One of the mysteries of the English language finally explained.
The red fruit of the hawthorn.
- ‘Where there were walls or hedges, bright orange rosehips, black sloes, red haws and yellow ivy bloom; a few bees, a small tortoiseshell butterfly.’
- ‘The birds have had to rely on haws and berries and there are no cornfields in the western regions, most birds are thin and underdeveloped because of lack of sustenance.’
- ‘Delicious jellies and marmelades can be made from these American haws.’
- ‘We can still find around us an abundance of hips and haws and holly, but for our once proud elms, in the UK at least, we need a Constable.’
- ‘Decades of travel in Ireland have made it a second homeland, where my senses recognize the bright red of winter haws and the sharp green of monkey-puzzle, the light tang of gorse and the languid wetness of winter dawn.’
- ‘However, there appear to be lots of hips on the dog-rose, haws on the whitethorn and sloes on the blackthorn.’
Old English haga, of Germanic origin; probably related to hedge (compare with Dutch haag ‘hedge’).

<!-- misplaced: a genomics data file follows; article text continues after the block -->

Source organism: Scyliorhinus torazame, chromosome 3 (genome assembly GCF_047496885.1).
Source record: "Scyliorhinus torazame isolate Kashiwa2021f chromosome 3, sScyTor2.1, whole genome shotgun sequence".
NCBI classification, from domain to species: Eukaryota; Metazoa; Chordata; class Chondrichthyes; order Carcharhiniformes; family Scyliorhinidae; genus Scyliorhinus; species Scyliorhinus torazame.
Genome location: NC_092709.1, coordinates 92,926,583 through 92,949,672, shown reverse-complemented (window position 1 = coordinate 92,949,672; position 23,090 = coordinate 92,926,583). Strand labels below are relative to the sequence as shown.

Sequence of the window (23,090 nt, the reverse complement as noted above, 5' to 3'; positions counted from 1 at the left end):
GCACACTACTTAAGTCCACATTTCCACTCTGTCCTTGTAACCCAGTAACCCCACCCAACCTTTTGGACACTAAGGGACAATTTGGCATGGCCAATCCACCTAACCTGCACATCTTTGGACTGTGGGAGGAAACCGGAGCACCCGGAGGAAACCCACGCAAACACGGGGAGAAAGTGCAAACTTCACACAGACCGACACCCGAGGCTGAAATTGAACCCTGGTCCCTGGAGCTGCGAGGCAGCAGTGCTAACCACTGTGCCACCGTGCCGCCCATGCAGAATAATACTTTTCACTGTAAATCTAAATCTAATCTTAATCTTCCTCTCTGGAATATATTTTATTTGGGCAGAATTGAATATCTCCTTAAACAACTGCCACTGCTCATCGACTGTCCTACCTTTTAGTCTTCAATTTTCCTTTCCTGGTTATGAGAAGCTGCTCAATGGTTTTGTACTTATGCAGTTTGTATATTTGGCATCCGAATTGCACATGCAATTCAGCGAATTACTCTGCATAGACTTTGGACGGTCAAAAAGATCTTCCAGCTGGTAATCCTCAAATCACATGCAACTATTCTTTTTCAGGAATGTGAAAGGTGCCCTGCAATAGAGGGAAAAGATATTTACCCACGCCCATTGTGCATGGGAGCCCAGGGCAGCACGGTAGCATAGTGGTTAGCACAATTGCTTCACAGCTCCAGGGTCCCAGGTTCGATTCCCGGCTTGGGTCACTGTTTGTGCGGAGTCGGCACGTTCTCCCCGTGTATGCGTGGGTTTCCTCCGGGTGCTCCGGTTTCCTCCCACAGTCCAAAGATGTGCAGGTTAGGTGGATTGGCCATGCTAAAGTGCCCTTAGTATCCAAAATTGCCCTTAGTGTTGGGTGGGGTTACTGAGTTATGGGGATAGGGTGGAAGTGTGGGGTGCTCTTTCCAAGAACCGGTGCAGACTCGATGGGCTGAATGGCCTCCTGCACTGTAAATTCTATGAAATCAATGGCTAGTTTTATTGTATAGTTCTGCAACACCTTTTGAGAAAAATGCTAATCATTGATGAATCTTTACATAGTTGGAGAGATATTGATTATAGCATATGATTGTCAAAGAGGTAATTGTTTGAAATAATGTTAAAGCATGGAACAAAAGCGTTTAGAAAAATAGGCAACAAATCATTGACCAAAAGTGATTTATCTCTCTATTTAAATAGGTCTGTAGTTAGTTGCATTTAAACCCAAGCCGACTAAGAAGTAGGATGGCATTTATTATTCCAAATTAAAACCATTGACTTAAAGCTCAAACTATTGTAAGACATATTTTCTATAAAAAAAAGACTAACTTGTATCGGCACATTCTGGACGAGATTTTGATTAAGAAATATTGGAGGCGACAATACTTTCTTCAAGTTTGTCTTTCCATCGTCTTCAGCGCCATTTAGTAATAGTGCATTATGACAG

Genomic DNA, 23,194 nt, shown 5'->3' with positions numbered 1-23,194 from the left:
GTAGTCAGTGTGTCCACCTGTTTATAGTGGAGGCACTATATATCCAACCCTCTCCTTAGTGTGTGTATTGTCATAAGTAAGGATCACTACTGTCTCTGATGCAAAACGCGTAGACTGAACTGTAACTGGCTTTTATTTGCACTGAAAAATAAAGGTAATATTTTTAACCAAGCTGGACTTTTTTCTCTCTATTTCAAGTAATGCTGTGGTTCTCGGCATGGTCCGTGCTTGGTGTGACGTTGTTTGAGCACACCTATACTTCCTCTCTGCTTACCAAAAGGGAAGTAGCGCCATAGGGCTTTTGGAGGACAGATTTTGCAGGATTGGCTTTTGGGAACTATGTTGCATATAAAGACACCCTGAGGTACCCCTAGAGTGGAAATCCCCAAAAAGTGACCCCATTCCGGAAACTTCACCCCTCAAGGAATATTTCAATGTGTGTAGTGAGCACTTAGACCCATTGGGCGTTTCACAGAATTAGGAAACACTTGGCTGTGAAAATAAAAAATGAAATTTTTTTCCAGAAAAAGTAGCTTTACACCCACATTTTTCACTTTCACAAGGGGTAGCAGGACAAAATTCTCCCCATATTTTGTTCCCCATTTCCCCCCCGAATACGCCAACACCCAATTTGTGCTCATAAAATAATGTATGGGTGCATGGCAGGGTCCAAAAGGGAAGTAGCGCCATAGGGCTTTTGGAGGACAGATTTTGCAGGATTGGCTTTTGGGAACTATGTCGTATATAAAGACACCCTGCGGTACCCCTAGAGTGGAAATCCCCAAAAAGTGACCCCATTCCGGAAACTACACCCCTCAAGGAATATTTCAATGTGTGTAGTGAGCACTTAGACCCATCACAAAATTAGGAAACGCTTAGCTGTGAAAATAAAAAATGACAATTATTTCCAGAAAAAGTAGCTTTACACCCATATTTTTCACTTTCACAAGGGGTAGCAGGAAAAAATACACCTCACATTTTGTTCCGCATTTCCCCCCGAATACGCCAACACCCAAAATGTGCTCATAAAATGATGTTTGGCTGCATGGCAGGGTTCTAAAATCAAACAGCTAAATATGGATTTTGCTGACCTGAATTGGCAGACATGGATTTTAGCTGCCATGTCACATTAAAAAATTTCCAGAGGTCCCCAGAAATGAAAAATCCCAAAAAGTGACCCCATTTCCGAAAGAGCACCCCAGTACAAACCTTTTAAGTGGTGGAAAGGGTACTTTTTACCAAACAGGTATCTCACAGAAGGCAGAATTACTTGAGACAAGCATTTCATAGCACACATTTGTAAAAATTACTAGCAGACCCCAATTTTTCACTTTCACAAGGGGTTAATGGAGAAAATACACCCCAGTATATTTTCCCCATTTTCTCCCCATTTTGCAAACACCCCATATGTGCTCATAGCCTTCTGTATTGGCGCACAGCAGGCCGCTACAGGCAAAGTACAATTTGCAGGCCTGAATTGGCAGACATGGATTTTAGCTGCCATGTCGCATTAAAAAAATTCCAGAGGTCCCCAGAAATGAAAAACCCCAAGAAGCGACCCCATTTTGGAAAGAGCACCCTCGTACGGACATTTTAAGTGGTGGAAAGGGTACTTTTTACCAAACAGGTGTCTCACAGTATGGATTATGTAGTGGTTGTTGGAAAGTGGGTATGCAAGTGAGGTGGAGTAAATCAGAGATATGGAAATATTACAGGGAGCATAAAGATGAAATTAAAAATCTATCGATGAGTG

The third eyelid or nictitating membrane in certain mammals, especially dogs and cats.
- ‘It has developed an oily outer coat and a fleecy undercoat, and eyes that shut tight to keep out water and infection with no haw, the third eyelid seen in the St. Bernard.’
- ‘The haw moves across the eye horizontally, reaching from the inner corner to the outside of the eye and back. When not in use, the haw folds into the corner of the eye and is barely visible.’
- ‘Eyelids which are to deeply pendant and show conspicuously the lachrymal glands, or a very red, thick haw, and eyes that are to light, are objectionable.’
Late Middle English (denoting a discharge from the eye): of unknown origin.
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